The Koch Brothers involved in NC beach access dispute

Attacking government religiously, no matter how small:

Some have suggested that the beach property rights case between Diane and Gregory Nies and the Town of Emerald Isle, now before the N.C. Supreme Court, pits property rights against public recreation. This is incorrect. The case pits constitutionally protected property rights against lawless government.

J. David Breemer is a principal attorney with Pacific Legal Foundation, a donor supported watchdog organization that defends property rights nationwide. PLF represents the Nies free in their litigation against the Town of Emerald Isle.

PLF dates back to the Reagan years, and has been propped up by the Scaife Foundation and the Kochs every time its finances dwindled to the point it was at risk of total collapse. And they've been the leading edge in some of the most disgusting anti-environment moves ever attempted, including trying to get the endangered manatees de-listed in areas down in Florida, so wealthy boat enthusiasts wouldn't have to worry about killing the few that are left. And they were the ones who targeted polar bears a few years ago, doing the dirty work for their fossil fuel masters:

So there’s no question that the bear is thriving. The real concern for us at the Pacific Legal Foundation is these bears were listed based upon simply speculation. Let me tell you how this happened. In essence through computer modelling, the federal government determined that this species would be losing its sea ice habitat and because of the loss of sea ice habitat, they felt it was necessary to put them on the threatened list.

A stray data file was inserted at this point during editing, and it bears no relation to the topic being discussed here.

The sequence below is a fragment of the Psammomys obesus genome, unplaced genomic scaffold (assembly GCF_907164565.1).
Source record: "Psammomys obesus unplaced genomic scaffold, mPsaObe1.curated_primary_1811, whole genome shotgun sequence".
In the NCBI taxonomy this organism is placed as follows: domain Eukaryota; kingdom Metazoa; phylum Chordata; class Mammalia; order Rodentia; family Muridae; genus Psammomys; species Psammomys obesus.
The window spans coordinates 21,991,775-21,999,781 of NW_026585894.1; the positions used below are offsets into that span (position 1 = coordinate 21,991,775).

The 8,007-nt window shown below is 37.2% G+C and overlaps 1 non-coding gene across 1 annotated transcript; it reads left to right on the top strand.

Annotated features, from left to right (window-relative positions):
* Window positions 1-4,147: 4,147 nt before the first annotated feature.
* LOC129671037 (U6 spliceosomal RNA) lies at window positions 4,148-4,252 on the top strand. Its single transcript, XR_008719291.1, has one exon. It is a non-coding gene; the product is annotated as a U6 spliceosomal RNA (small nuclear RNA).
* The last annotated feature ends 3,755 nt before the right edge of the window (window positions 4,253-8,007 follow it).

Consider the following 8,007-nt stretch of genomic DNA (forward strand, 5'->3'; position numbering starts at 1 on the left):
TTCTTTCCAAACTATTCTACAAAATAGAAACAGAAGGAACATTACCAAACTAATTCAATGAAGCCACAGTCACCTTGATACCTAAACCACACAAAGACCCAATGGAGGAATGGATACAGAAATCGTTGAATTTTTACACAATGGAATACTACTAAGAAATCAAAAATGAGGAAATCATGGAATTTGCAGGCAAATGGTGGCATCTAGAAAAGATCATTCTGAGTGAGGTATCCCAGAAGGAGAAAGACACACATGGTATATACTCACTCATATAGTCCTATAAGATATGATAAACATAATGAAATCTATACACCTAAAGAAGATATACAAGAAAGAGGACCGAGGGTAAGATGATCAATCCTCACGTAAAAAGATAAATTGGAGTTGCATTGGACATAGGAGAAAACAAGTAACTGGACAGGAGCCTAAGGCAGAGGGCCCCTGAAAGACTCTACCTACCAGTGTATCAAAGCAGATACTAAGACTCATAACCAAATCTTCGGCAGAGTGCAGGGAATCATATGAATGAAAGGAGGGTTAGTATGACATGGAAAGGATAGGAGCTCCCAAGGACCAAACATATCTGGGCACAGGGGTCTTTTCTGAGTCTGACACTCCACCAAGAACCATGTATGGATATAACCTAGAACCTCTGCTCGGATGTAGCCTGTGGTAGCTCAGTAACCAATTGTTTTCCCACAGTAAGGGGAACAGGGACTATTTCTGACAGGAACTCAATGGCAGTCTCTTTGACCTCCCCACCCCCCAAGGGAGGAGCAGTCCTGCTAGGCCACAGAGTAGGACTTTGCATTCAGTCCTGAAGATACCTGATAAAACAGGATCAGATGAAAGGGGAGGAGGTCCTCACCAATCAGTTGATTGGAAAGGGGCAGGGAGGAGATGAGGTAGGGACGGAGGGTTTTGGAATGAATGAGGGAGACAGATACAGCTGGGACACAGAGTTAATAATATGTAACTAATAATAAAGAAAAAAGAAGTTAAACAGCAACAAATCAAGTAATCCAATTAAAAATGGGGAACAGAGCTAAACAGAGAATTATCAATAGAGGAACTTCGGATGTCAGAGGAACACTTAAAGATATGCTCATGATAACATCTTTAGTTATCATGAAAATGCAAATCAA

He went on to claim that the bear’s status “is a real problem” because the fossil fuel industry will suffer. “[If] you’re going to to make that more expensive through regulation, all the rest of us are going to be impacted by that and jobs are going to lost because of that,” Rivett said.

Pacific Legal Foundation’s donors include Exxon and the Koch brothers. Now, the legal group hopes to bring the case to the Supreme Court, after first challenging the Bush-era polar bear rule in 2008.

Don't know what exactly attracted this "Foundation" to the Emerald Isle case, but I will be trying to follow the threads on that when I get a chance. Film at eleven.

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